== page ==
Here it is: the summer of ’84, largely thought by my peer group to be the best summer ever for top 40 radio. And this top 2 one-two punch is supreme. Lots of classics in here, too; FWIW, I can hum all but two of the top 30 songs without even having to think twice.
1 1 WHEN DOVES CRY –•– Prince – 7 (2 weeks at #1) — I’ve never used the #1 single’s sleeve as the graphic for this column, but when it’s one as capital-i ICONIC as “When Doves Cry,” how can you not?! I mean, that opening riff, that lack of a bassline, that keyboard riff, those lyrics, and the way he delivers it all like he knows — because he knew — that he’s about to become the biggest star in the musical universe. Everything about this song is fucking perfect.
2 2 DANCING IN THE DARK –•– Bruce Springsteen – 8 (2) — Everyone talks about Arthur Baker’s glorious Blaster Mix with justifiable reverence, but let’s not forget that the original, even in its album version, packs quite a whomp. This sounded like nothing the Boss had ever done, thanks in large part to the fact that producers Jon Landau and Chuck Plotkin knew what they were doing. And god knows he’d never cut DOR like this before. I’m a fan of Bruce dipping his toes into pop, and this certainly succeeds.
3 3 JUMP (FOR MY LOVE) –•– The Pointer Sisters – 12 (3) — Do you like videos that look like they’ve been filmed in gay bathhouses? Or videos with lots of 1984 Summer Olympics-themed footage of track & field athletes jumping? Then you came to the right place! In 1984, the Pointers had 4 top 10 singles; in no other year did they ever have more than one, and in fact, after ’84 they never had another. But the Break Out album (their only top 10, peaking at #8) and its attendant singles burned hotter than hot all through ’84, with this the hottest of them all. It’s always sounded to me like a shampoo commercial, and that’s neither a positive nor negative judgement.
4 6 EYES WITHOUT A FACE –•– Billy Idol – 11 (4) — Talk about a guy for whom music video was seemingly invented: that sneer alone probably sold a couple million records. Fortunately, he backed it up with some sterling pop/rock, and a superb partnership with guitar maestro Steve Stevens. This is a smoldering blaze of a song that gets gasoline thrown on it for its extended, rocked-up bridge (including some great fretwork from Stevens), and it never gets old.
5 5 THE REFLEX –•– Duran Duran – 13 (1) — Good job on the single mix, Nile Rodgers. If only there had been more of a song to remix.
6 4 SELF CONTROL –•– Laura Branigan – 14 (4) — Her fourth of five consecutive top 20 hits, and then — poof. She’d hit #40 with “Spanish Eddie” in ’85 and #26 (her last top 40 single) with “Power of Love” (yes, the same song recorded by Jennifer Rush – Air Supply – Celine Dion), and that was all she wrote. But that tough-as-nails voice, though! She was like a more pop version of Pat Benatar, capable of balladry as well as uptempo machine pop-and-almost-rock. I think, had she wanted to, she could’ve been a huge Italo house star by decade’s end, but she chose not to do so. A series of tragedies befell her and derailed her career, but god, that initial brace of hits (this, “Gloria,” “Solitaire”): oooh. “Self Control” is vulnerable and in control simultaneously, and percolates with a cool energy and will never not sound sublime.
7 8 ALMOST PARADISE –•– Mike Reno & Ann Wilson – 10 (7) — Paradise, this ain’t. Interesting, however, that this came a year before Heart’s big comeback; at this moment, they were kind of in the commercial wilderness. And there’s a reason Loverboy didn’t have many hit ballads.
8 19 GHOSTBUSTERS –•– Ray Parker Jr. – 5 (8) — No. Don’t call.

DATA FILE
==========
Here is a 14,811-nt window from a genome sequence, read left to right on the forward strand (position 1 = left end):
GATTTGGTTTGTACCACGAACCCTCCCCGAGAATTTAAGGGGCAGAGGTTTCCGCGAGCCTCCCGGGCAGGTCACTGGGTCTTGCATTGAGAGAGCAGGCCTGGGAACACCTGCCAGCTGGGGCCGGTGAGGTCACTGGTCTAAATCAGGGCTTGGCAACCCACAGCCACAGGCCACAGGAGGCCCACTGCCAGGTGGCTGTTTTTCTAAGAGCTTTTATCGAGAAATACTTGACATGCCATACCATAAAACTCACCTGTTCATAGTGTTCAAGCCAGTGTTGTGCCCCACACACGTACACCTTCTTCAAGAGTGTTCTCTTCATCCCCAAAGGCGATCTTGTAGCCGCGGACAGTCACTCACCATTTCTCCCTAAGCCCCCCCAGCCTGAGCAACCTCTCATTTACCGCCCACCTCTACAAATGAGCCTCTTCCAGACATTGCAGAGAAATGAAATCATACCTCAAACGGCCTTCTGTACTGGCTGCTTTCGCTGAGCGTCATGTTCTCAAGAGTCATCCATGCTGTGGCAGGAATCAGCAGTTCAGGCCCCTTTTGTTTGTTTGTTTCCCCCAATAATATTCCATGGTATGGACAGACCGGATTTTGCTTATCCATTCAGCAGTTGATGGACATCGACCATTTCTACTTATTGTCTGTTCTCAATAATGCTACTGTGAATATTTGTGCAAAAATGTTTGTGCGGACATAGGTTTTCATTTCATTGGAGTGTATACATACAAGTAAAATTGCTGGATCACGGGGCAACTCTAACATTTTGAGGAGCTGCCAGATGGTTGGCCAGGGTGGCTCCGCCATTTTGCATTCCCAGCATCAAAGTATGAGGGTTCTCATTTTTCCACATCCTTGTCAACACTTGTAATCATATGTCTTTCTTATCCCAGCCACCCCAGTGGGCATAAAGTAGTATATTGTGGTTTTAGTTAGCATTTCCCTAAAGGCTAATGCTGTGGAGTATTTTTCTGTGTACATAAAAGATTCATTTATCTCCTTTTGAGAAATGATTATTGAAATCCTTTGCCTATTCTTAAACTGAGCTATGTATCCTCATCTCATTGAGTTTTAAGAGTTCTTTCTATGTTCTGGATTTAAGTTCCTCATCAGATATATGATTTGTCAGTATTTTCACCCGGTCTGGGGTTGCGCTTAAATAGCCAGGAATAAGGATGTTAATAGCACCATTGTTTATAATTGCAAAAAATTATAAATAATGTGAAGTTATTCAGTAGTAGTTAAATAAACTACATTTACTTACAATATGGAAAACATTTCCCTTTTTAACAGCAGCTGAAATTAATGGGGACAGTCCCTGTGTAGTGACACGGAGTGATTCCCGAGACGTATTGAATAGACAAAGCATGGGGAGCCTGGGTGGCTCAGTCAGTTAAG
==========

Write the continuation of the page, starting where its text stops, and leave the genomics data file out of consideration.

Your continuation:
9 9 THE HEART OF ROCK ‘N ROLL –•– Huey Lewis & The News – 13 (6) — A car commercial if ever there was one.
10 10 LEGS –•– ZZ Top – 9 (10) — Speaking of video (see #4, but really, see this entire countdown, from peak-era MTV), did any rock band lumber out of the ’70s into the light of the ’80s and make more with videos than ZZ Top? Most of their chronological peers faded as video blew up, but the boys from Texas just went from strength to strength, embracing the medium and reaping all of its rewards. “Sharp Dressed Man” only peaked at #56 but based on its MTV rotation you’d be forgiven for assuming it was a multi-week #1. “Legs” was a different matter, however, taking them into the top 10 for the first time, a perfect melding of their classic blues-rock guitar attack with pop structure and a non-fear of synths. And the video! It’s the embodiment of the phrase “women on top” (pun unintended). ZZ could’ve gone the route of so many, especially with a song titled “Legs,” and just made a T&A video. But instead the told a story about a woman who’s picked on and triumphs, thanks in part to “the Eliminator girls.” These women, who appeared in multiple videos from the album, are sexy but never degraded or shown as only their sexuality/sex appeal. Their bodies aren’t half-undressed. They show the video’s protagonist how to beat those who are nasty to her, at their own game. In a lot of ways, I kind of see the “Legs” video as a feminist parable. Also, the song is absolutely awesome.
11 14 INFATUATION –•– Rod Stewart – 8 (11) — FATUATE ME! FAT-U-ATE ME!
12 12 MAGIC –•– The Cars – 9 (12) — Boy, their catalog has not really held up, has it? The new wave elements sound kinda tinny, and the power pop is, well, power pop (which, for me, is inherently a problem from the get-go).
13 13 DOCTOR! DOCTOR! –•– Thompson Twins – 8 (13) — New wave prog pop as thick as canned frosting. And in this case, that’s meant as a compliment.
14 7 TIME AFTER TIME –•– Cyndi Lauper – 14 (1) — A lovely, tender song, so well written and well sung and well produced. But I don’t ever need to hear it again, really.
15 21 STATE OF SHOCK –•– The Jacksons with Mick Jagger – 3 (15) — The biggest tour of ’84 wasn’t the Purple Rain trek nor the Born in the U.S.A. tour; it was the Jacksons’ Victory tour. Since Michael hadn’t toured behind Thriller, this was effectively that tour, only with some more-famous-than-usual backing vocalists. So there was an accompanying album, also titled Victory, but oddly, they didn’t perform any songs from it on the tour. But they guaranteed a splash for its first single by having MJ duet with the other most famous MJ in pop music, Mick Jagger. “State of Shock” was originally recorded by Michael with Freddie Mercury and intended for Thriller (and their demo is worth your time), but never finished due to schedules or some such. The song itself is kind of a throwaway, but it’s a delightfully trashy throwaway; Mick sounds like he spent about 10 minutes cutting his vocal. The best version of it, ultimately, was performed the following summer at Live Aid, as Mick brought out Tina Turner for the climax of his set (backed by the Hall & Oates band!) to perform “Shock.” Their version actually kind of rocks, and has a brilliant tossed-off we-didn’t-even-rehearse-this quality. Worth noting: “State of Shock” was a total flash in the pan, going up and down and off the Hot 100 in just 15 weeks. It scorched its way up to #3 but then crashed just as quickly, as people went, “Wait, what is this shit?” That said, I still harbor an affection for it.